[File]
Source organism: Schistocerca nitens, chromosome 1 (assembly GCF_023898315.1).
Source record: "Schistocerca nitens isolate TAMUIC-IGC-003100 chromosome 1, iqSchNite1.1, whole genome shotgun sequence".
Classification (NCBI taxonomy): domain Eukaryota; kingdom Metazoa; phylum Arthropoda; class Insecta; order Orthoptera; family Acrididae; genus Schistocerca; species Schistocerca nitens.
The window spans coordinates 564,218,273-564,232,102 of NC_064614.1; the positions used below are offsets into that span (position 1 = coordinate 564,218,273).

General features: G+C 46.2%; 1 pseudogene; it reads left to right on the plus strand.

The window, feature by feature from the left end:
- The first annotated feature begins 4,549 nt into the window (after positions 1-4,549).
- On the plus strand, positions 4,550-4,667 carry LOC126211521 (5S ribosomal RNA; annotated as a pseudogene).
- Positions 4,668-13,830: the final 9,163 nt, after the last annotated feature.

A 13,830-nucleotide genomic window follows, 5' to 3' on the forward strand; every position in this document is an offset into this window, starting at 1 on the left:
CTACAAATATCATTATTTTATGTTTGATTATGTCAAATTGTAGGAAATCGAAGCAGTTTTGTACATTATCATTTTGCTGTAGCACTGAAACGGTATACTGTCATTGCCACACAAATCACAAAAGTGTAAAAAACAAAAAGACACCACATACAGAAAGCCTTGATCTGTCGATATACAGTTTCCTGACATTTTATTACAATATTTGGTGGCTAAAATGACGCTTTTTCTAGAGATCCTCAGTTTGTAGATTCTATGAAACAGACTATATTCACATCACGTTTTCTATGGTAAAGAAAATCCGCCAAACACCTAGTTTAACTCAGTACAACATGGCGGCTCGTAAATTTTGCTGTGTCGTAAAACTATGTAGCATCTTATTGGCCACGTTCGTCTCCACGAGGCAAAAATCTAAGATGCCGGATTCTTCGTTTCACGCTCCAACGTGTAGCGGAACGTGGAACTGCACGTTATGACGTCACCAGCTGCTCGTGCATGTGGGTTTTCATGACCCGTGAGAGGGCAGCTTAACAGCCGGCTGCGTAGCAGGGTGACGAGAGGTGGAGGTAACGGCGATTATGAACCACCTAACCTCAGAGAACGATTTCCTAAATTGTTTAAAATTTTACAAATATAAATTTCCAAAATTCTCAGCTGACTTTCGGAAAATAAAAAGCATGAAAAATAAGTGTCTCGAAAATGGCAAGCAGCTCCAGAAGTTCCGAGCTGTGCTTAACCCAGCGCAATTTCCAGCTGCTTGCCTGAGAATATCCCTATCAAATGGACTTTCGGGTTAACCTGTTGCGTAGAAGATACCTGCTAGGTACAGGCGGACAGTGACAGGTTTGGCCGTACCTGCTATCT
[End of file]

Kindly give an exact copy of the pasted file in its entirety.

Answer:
Source organism: Schistocerca nitens, chromosome 1 (assembly GCF_023898315.1).
Source record: "Schistocerca nitens isolate TAMUIC-IGC-003100 chromosome 1, iqSchNite1.1, whole genome shotgun sequence".
Classification (NCBI taxonomy): domain Eukaryota; kingdom Metazoa; phylum Arthropoda; class Insecta; order Orthoptera; family Acrididae; genus Schistocerca; species Schistocerca nitens.
The window spans coordinates 564,218,273-564,232,102 of NC_064614.1; the positions used below are offsets into that span (position 1 = coordinate 564,218,273).

General features: G+C 46.2%; 1 pseudogene; it reads left to right on the plus strand.

The window, feature by feature from the left end:
- The first annotated feature begins 4,549 nt into the window (after positions 1-4,549).
- On the plus strand, positions 4,550-4,667 carry LOC126211521 (5S ribosomal RNA; annotated as a pseudogene).
- Positions 4,668-13,830: the final 9,163 nt, after the last annotated feature.

A 13,830-nucleotide genomic window follows, 5' to 3' on the forward strand; every position in this document is an offset into this window, starting at 1 on the left:
CTACAAATATCATTATTTTATGTTTGATTATGTCAAATTGTAGGAAATCGAAGCAGTTTTGTACATTATCATTTTGCTGTAGCACTGAAACGGTATACTGTCATTGCCACACAAATCACAAAAGTGTAAAAAACAAAAAGACACCACATACAGAAAGCCTTGATCTGTCGATATACAGTTTCCTGACATTTTATTACAATATTTGGTGGCTAAAATGACGCTTTTTCTAGAGATCCTCAGTTTGTAGATTCTATGAAACAGACTATATTCACATCACGTTTTCTATGGTAAAGAAAATCCGCCAAACACCTAGTTTAACTCAGTACAACATGGCGGCTCGTAAATTTTGCTGTGTCGTAAAACTATGTAGCATCTTATTGGCCACGTTCGTCTCCACGAGGCAAAAATCTAAGATGCCGGATTCTTCGTTTCACGCTCCAACGTGTAGCGGAACGTGGAACTGCACGTTATGACGTCACCAGCTGCTCGTGCATGTGGGTTTTCATGACCCGTGAGAGGGCAGCTTAACAGCCGGCTGCGTAGCAGGGTGACGAGAGGTGGAGGTAACGGCGATTATGAACCACCTAACCTCAGAGAACGATTTCCTAAATTGTTTAAAATTTTACAAATATAAATTTCCAAAATTCTCAGCTGACTTTCGGAAAATAAAAAGCATGAAAAATAAGTGTCTCGAAAATGGCAAGCAGCTCCAGAAGTTCCGAGCTGTGCTTAACCCAGCGCAATTTCCAGCTGCTTGCCTGAGAATATCCCTATCAAATGGACTTTCGGGTTAACCTGTTGCGTAGAAGATACCTGCTAGGTACAGGCGGACAGTGACAGGTTTGGCCGTACCTGCTATCT